BEIRUT—A U.S. conclusion that Iran was behind recent strikes on oil tankers has reignited concern about Iran’s ability to wage guerrilla warfare in one of the world’s most vital waterways.
The U.S. believes Iran used mines to strike four tankers in the Gulf of Oman this month, White House national security adviser John Bolton said Wednesday, without providing more details. Iran called Mr. Bolton’s allegations “laughable.” Both sides say they don’t want war.
In response to U.S. efforts to halt Iranian oil exports, Iran has repeatedly threatened to close the Strait of Hormuz, which connects the Gulf of Oman to the Persian Gulf. One-third of the world’s oil and liquefied natural gas is transported through the strait, and its closure would interrupt global energy supply and could trigger a naval conflict.
Iran has a conventional navy, but it is the parallel navy of the Islamic Revolutionary Guard Corps that makes waters off Iran potentially treacherous. The Iranian paramilitary force is equipped to swarm hostile vessels with smaller, fast boats armed with torpedoes and short-range missiles, mine the strait and traverse it with aircraft.
“Each individual vessel is expendable and constitutes only a fraction of IRGCN combat power,” said James Holmes, the J.C. Wylie Chair of Maritime Strategy at the Naval War College, referring to the Revolutionary Guard’s navy. “Losing one makes little difference, but each one punches above its weight.”
The confined waters of the Strait of Hormuz, which narrows to 1.6 nautical miles, hinder large vessels from maneuvering, an advantage for Iran’s technologically inferior forces.
Iran’s two navies patrol the Persian Gulf and its shipping lanes. Combined forces:
Hovercraft/Landing ships 20
Fast attack craft 23
Support ships* 24
Patrol craft 140
140 identified vessels in a fleet of hundreds
*Includes fleet supply, replenishment, support, tender and training ships.
Source: Office of Naval Intelligence
Iran can harass vessels, as it has in the past, detain foreign ships or take other actions that don’t cause enough damage or casualties to warrant military retaliation, but remind its adversaries of its reach and capacity to disrupt trade.
The recent tanker incident is a perfect example, said Michael Connell, an expert in Persian Gulf security with the Virginia-based Center for Naval Analyses who also assumed Iran was responsible.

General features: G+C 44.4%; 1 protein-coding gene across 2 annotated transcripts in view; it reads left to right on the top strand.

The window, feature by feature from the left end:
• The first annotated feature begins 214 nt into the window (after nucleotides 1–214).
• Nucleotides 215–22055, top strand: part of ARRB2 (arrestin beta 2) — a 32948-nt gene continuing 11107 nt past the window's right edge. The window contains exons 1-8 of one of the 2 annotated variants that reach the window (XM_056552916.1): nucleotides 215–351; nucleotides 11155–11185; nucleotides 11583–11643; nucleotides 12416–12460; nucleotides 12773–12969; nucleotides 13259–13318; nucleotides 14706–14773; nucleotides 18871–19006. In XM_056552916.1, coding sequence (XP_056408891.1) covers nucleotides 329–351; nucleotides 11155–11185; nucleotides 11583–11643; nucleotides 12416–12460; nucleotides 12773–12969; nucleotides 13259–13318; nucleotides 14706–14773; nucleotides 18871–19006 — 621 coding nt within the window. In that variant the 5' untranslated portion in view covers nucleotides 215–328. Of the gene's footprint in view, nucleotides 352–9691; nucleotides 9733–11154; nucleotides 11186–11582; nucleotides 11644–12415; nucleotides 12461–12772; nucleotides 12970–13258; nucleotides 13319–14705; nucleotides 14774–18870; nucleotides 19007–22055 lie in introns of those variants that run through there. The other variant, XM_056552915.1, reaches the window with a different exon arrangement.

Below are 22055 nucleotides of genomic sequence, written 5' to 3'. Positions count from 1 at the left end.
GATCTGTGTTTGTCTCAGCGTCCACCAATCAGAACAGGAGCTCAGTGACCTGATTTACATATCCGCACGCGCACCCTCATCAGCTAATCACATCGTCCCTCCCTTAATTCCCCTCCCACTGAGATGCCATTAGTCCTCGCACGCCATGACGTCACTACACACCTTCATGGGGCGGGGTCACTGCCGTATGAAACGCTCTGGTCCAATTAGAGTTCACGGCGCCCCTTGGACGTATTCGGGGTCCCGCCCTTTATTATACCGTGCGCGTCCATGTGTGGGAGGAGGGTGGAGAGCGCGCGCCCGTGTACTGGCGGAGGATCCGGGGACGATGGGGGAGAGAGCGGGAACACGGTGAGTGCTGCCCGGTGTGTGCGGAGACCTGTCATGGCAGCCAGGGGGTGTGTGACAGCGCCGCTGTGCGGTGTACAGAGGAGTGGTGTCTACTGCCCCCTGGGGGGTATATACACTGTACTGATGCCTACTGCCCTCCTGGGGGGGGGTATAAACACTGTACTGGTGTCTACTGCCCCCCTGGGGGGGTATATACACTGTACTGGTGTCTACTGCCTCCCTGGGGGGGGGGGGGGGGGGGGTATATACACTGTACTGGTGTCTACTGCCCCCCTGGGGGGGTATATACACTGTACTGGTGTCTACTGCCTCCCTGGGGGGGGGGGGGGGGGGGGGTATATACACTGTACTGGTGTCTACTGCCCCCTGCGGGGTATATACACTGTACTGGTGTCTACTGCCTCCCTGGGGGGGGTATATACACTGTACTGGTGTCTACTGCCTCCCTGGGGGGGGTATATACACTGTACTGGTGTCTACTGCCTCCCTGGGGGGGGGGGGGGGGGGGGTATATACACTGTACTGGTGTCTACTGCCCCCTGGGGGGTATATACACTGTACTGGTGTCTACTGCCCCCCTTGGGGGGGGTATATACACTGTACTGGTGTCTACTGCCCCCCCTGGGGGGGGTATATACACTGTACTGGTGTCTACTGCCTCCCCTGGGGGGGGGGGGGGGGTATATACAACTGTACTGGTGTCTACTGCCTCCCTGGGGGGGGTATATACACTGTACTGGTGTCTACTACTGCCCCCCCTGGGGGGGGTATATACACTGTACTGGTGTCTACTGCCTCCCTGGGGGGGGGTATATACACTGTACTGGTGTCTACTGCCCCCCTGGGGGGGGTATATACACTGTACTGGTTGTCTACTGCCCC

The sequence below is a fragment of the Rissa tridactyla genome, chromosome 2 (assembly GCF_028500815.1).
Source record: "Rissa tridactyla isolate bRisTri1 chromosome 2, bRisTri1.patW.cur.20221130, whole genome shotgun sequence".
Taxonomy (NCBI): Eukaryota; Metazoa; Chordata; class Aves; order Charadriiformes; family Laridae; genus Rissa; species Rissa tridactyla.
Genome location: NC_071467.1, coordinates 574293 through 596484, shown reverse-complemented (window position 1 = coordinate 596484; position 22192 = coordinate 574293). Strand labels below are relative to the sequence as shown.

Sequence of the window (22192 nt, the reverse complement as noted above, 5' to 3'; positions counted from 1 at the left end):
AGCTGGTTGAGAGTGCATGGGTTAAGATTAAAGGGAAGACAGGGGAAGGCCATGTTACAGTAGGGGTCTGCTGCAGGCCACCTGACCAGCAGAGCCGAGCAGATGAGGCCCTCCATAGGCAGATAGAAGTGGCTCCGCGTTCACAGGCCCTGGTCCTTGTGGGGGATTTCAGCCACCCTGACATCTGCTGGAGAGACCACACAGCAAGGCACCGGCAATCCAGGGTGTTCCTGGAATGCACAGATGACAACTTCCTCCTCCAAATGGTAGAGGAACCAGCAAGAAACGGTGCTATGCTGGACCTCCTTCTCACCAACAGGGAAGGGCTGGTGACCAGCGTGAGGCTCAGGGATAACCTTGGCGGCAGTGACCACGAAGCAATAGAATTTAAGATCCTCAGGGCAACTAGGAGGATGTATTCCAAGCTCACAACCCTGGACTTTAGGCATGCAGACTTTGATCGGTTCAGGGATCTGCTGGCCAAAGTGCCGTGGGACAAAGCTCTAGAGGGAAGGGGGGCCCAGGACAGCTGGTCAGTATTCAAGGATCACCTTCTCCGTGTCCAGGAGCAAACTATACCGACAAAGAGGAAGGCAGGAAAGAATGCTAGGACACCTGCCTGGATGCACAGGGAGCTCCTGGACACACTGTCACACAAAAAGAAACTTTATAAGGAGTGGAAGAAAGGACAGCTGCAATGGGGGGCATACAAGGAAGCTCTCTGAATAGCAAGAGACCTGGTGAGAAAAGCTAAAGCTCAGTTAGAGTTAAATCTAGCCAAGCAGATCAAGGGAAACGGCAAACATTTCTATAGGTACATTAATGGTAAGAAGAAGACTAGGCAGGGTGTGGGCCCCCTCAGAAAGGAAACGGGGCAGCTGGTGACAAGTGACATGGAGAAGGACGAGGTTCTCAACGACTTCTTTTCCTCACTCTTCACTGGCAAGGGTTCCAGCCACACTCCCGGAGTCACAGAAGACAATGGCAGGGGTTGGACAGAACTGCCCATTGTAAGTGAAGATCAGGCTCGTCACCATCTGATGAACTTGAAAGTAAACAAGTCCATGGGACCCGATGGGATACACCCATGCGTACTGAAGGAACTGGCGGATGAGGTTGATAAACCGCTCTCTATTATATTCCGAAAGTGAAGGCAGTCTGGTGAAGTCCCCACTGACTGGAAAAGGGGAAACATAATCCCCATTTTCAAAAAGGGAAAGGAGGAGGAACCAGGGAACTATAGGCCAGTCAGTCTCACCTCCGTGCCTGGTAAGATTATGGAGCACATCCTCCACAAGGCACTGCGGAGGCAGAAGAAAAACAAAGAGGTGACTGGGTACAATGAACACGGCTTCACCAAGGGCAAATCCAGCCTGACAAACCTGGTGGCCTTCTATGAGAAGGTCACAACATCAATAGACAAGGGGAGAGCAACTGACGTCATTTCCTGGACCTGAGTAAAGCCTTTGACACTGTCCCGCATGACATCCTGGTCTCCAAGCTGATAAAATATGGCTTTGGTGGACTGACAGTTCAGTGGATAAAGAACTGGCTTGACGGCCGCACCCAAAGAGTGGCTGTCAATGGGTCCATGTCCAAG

The Trump administration, in response to what it called growing Iranian threats, said this month it would send an aircraft carrier with accompanying vessels to the Persian Gulf, deploy an additional 1,500 troops to the Middle East and fast-track weapons sales to Saudi Arabia and the United Arab Emirates.
The U.S. moved this week to ease tensions. President Trump said Monday that he wanted to begin negotiations on how to end Iran’s nuclear ambitions.
“I think we’ll make a deal” with Iran, he said. “We’re not looking for regime change. I just want to make that clear. We’re looking for no nuclear weapons.”
Mr. Bolton also seemed to ease off on his hawkish rhetoric on Wednesday, saying that the U.S. was “trying to be prudent and responsible” in attempting to avoid war with Iran.
In the event of a conflict, “the closing of the Strait of Hormuz would be a sideshow,” warned Mohammad Marandi, an analyst at Tehran University whose views often echo those of Iran’s security establishment.
Iran, he warned, would swiftly attack oil and gas facilities of any country supporting an offensive against it, leading to a refugee crisis in Europe and catastrophic consequences for the global economy. As a result, he said, “the belief here is that the chance of a conflict is low.”
Three decades later, Iran’s maritime battle tactics remain the same.
Iran’s parallel navies, since 2007, have had a division of responsibility: the IRGC protects the Persian Gulf and shares responsibility for the Strait of Hormuz with the conventional navy, which patrols the Gulf of Oman and the Caspian Sea and has an operational range that extends to Indonesia.
The IRGC Navy received at least 46 fast attack craft from China and North Korea between 1996 and 2006, according to the Office of Naval Intelligence.
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Iran’s regular navy operates with medium-size vessels and the only fleet of submarines owned by a Gulf country. In the 1990s, Iran received three Kilo class submarines from Russia that can be armed with torpedoes, surface-to-surface missiles and mines. Iran has produced about 13 midget submarines, also carrying torpedoes, modeled on one it received in 2004 from North Korea. In February, Iran commissioned its first domestically produced coastal submarine, according to the Office of Naval Intelligence.
Central to Iran’s naval defense is its stock of antiship ballistic missiles with a range of about 300 kilometers (186 miles).
Iran’s most powerful weapon may be its access to the Strait of Hormuz. Naval war experts estimate that Iran could close the Strait for up to four weeks with its combined force of asymmetric warfare, submarines and naval blockade.
But in addition to the damage inflicted by a U.S. military response, Iran’s economy would suffer. It depends more than any country on oil that is transported through the Strait.
—Rory Jones in Abu Dhabi contributed to this article.
Write to Sune Engel Rasmussen at firstname.lastname@example.org